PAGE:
# What's the difference between "Spain's fastfood consumption" and "the consumption of fastfood in Spain"? [closed]

I am describing a chart in that chart 22% of Spanish people consumed fast food. Are the two sentences below correct?

Is there a difference between these sentences in meaning?

1. Spain's fast food consumption was 22% in 2002

2. The consumption of fast food in Spain was 22% in 2002

The former seems natural to me with possessive. Is it similar to "The people who consumed fastfood was 22% in 2002 in Spain"? This sentence seems ok to me. Is there a difference in meaning between sentence one and this?

• What do you think? Is there any reason a possessive is wrong here? The boy's father was waiting in the car. The father of the boy was waiting in the car. Any difference? Nov 14, 2023 at 15:34
• Thx. The former seems natural to me with possessive. Is it similar to ( The people who consumed fastfood was 22% in 2002 in Spain) this sentence seems ok to me . Is there a difference in meaning between sentence one and this? Nov 14, 2023 at 15:46
• I gave you another example. Nov 14, 2023 at 15:49
• I was referring to your sentence by writing "The former seems natural to me with possessive" Nov 14, 2023 at 16:02
• The people who consumed fastfood was 22% in 2002 in Spain is not a valid sentence. People can't be a percentage. The proportion of people in Spain who consumed fast food (two words) in 2002 was 22%. Nov 14, 2023 at 16:27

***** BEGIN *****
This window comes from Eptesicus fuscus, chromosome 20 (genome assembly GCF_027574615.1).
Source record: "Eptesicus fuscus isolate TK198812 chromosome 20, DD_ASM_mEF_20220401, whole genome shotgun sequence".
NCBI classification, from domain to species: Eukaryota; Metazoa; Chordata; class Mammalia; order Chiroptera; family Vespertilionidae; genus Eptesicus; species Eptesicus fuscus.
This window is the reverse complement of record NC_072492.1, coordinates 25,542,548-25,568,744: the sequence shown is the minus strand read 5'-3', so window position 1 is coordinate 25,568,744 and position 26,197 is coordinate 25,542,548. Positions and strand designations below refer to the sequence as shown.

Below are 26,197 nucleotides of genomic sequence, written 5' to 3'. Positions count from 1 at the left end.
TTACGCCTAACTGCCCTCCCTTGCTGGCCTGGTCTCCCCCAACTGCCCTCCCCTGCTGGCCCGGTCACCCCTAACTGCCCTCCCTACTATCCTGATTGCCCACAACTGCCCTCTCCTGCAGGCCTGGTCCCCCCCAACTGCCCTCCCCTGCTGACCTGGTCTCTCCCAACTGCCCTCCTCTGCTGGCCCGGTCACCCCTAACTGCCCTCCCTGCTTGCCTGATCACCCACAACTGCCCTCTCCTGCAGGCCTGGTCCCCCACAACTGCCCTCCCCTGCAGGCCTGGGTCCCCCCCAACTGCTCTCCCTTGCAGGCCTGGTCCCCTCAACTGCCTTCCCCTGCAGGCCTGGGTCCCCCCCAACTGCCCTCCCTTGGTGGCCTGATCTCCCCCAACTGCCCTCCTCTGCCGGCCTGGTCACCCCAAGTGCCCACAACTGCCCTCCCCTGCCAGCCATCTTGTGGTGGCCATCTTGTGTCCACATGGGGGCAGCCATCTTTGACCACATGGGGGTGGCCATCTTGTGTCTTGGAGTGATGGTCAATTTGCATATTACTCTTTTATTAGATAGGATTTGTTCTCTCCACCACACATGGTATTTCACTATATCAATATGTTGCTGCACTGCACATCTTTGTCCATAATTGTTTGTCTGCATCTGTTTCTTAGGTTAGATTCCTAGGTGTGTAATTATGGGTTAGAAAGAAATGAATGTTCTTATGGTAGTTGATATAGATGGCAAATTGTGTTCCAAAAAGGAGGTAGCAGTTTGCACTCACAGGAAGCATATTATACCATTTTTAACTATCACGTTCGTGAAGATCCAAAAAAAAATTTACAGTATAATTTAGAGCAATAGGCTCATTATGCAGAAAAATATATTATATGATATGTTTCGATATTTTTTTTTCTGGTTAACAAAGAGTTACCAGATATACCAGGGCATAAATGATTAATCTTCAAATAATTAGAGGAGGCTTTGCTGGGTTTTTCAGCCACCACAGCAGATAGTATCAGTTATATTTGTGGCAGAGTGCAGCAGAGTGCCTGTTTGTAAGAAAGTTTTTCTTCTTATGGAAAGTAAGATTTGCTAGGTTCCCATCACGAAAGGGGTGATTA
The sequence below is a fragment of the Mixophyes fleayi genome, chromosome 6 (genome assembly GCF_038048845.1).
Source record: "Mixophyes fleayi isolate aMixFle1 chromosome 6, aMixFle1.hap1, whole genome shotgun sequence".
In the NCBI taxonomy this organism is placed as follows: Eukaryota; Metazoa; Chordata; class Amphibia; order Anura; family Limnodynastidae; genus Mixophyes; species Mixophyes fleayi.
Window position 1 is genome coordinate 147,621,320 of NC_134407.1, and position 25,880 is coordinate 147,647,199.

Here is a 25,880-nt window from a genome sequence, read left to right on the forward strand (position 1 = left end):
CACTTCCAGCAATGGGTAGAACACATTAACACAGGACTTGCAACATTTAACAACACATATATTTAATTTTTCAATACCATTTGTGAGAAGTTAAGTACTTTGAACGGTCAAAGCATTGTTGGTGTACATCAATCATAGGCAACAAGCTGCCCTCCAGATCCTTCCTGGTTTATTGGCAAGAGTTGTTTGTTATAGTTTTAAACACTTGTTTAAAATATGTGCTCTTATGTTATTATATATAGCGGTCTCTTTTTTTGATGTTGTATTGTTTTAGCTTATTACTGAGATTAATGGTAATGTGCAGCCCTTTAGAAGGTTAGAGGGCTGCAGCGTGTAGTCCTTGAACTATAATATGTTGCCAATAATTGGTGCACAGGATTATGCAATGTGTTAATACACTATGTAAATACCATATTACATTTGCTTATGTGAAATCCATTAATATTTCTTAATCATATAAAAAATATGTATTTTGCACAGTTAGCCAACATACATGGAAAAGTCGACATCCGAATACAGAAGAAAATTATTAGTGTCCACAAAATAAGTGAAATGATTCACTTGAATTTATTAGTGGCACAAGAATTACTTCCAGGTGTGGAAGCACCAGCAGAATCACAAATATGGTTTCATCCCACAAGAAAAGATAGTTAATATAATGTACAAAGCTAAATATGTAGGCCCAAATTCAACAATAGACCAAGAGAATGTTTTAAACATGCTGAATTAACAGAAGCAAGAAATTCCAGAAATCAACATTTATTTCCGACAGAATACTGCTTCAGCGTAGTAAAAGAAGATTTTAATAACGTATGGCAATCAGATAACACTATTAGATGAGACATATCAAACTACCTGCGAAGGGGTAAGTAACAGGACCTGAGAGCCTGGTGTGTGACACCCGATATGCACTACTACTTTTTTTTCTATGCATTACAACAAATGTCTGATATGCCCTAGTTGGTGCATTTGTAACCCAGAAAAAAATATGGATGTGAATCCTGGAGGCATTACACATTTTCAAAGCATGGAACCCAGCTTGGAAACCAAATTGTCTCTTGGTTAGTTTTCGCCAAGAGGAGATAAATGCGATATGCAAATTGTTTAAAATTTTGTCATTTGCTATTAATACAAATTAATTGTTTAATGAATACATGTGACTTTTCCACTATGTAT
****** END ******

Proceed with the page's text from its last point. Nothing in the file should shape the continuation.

There isn't really any significant difference between your two examples, any more than there is a difference between "my father's son" and "the son of my father". Spain's fast food consumption means the fast food consumed by Spain.

On a separate issue, I find the both statements to be unclear. When you quote a percentage it must be clear to the reader what it represents. What is the numerator and denominator used in calculating this rate. Does it mean that 22% of all food eaten is 'fast' food? Is that by volume of food? Or are you counting meals? Do you mean 22% of Spanish people eat fast food? Grammatically, either statement is fine; but you need to consider whether it makes any logical or statistical sense.

Your suggested alternative sounds like it is a percentage of people. Assuming that is correct, I would say:

• In Spain, 22% of people consumed fast food in 2002.
• Exactly. Neither of OP’s versions can be recommended because they are far too ambiguous. They could even mean something like, out of all the fast food eaten in Europe, Spain’s consumption constitutes 22%. Nov 14, 2023 at 22:23
• Thank you. I edited the first main post . I hope it is clear now Nov 15, 2023 at 1:39
• @Rafeq It is clearer, and I still believe my suggested sentence is the best way to express that. Nov 15, 2023 at 15:22